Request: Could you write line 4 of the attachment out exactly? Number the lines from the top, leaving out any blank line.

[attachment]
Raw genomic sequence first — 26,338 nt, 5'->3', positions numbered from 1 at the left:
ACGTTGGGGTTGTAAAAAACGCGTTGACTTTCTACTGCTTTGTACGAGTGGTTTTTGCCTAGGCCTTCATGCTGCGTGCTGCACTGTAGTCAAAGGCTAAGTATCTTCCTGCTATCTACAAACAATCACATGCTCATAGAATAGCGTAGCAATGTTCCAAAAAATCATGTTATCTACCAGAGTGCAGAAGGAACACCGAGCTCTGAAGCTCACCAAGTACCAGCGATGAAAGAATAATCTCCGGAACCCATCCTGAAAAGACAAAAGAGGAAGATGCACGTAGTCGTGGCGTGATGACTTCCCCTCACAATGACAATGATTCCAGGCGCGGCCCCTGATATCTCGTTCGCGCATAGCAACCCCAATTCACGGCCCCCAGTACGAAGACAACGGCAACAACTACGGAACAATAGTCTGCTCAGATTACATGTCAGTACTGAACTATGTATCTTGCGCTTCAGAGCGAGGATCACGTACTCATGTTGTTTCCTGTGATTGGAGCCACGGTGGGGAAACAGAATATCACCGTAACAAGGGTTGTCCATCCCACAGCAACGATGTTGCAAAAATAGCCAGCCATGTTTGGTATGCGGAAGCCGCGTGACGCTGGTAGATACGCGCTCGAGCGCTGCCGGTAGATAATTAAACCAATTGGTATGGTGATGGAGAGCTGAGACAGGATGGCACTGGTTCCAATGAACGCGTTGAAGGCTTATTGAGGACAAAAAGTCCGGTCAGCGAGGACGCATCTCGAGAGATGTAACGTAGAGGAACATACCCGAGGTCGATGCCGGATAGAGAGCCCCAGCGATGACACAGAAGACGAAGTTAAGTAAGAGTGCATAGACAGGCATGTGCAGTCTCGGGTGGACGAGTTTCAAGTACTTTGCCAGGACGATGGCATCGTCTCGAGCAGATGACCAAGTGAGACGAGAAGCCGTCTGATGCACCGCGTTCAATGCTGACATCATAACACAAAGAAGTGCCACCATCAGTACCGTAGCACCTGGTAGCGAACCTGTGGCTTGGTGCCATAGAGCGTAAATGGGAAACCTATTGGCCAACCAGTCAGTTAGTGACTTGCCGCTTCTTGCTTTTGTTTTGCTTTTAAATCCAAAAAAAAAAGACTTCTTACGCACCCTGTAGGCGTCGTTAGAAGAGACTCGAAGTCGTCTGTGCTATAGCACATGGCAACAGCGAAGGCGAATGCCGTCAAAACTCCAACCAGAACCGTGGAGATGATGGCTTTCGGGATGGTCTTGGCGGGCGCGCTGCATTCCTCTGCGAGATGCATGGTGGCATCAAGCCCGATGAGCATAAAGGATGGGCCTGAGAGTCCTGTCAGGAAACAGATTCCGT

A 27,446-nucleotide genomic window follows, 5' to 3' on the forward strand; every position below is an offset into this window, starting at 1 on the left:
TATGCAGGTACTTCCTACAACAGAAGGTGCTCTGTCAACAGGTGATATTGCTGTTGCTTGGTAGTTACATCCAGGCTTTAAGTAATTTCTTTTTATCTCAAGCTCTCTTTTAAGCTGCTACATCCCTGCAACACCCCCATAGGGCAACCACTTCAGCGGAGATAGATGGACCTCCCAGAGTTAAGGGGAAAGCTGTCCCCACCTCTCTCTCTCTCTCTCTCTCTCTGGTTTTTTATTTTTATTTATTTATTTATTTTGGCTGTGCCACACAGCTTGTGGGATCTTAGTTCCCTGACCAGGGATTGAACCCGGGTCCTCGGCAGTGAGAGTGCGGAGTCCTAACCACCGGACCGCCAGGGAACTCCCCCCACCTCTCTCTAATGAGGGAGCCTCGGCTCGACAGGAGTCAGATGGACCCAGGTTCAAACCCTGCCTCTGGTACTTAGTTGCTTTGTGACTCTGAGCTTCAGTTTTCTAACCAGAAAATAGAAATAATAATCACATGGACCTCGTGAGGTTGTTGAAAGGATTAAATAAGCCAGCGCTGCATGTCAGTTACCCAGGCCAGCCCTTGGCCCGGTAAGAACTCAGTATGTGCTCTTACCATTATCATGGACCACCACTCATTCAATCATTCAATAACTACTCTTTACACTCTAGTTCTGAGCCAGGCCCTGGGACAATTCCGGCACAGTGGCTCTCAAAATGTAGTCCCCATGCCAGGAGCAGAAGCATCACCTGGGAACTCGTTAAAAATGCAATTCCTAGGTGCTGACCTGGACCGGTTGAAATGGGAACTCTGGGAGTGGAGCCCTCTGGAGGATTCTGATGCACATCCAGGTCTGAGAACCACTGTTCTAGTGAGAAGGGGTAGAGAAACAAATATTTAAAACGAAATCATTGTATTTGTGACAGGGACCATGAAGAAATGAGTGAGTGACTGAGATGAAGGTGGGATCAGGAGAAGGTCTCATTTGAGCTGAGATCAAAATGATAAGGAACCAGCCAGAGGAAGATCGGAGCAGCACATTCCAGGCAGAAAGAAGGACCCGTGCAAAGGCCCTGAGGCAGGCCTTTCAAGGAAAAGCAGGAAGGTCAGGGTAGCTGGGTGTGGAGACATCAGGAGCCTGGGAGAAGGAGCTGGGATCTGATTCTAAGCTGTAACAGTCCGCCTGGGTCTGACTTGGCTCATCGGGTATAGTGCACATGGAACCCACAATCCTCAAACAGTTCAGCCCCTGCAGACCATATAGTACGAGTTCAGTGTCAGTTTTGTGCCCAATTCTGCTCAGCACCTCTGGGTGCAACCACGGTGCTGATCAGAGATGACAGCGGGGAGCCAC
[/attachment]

TATGCAGGTACTTCCTACAACAGAAGGTGCTCTGTCAACAGGTGATATTGCTGTTGCTTGGTAGTTACATCCAGGCTTTAAGTAATTTCTTTTTATCTCAAGCTCTCTTTTAAGCTGCTACATCCCTGCAACACCCCCATAGGGCAACCACTTCAGCGGAGATAGATGGACCTCCCAGAGTTAAGGGGAAAGCTGTCCCCACCTCTCTCTCTCTCTCTCTCTCTCTGGTTTTTTATTTTTATTTATTTATTTATTTTGGCTGTGCCACACAGCTTGTGGGATCTTAGTTCCCTGACCAGGGATTGAACCCGGGTCCTCGGCAGTGAGAGTGCGGAGTCCTAACCACCGGACCGCCAGGGAACTCCCCCCACCTCTCTCTAATGAGGGAGCCTCGGCTCGACAGGAGTCAGATGGACCCAGGTTCAAACCCTGCCTCTGGTACTTAGTTGCTTTGTGACTCTGAGCTTCAGTTTTCTAACCAGAAAATAGAAATAATAATCACATGGACCTCGTGAGGTTGTTGAAAGGATTAAATAAGCCAGCGCTGCATGTCAGTTACCCAGGCCAGCCCTTGGCCCGGTAAGAACTCAGTATGTGCTCTTACCATTATCATGGACCACCACTCATTCAATCATTCAATAACTACTCTTTACACTCTAGTTCTGAGCCAGGCCCTGGGACAATTCCGGCACAGTGGCTCTCAAAATGTAGTCCCCATGCCAGGAGCAGAAGCATCACCTGGGAACTCGTTAAAAATGCAATTCCTAGGTGCTGACCTGGACCGGTTGAAATGGGAACTCTGGGAGTGGAGCCCTCTGGAGGATTCTGATGCACATCCAGGTCTGAGAACCACTGTTCTAGTGAGAAGGGGTAGAGAAACAAATATTTAAAACGAAATCATTGTATTTGTGACAGGGACCATGAAGAAATGAGTGAGTGACTGAGATGAAGGTGGGATCAGGAGAAGGTCTCATTTGAGCTGAGATCAAAATGATAAGGAACCAGCCAGAGGAAGATCGGAGCAGCACATTCCAGGCAGAAAGAAGGACCCGTGCAAAGGCCCTGAGGCAGGCCTTTCAAGGAAAAGCAGGAAGGTCAGGGTAGCTGGGTGTGGAGACATCAGGAGCCTGGGAGAAGGAGCTGGGATCTGATTCTAAGCTGTAACAGTCCGCCTGGGTCTGACTTGGCTCATCGGGTATAGTGCACATGGAACCCACAATCCTCAAACAGTTCAGCCCCTGCAGACCATATAGTACGAGTTCAGTGTCAGTTTTGTGCCCAATTCTGCTCAGCACCTCTGGGTGCAACCACGGTGCTGATCAGAGATGACAGCGGGGAGCCAC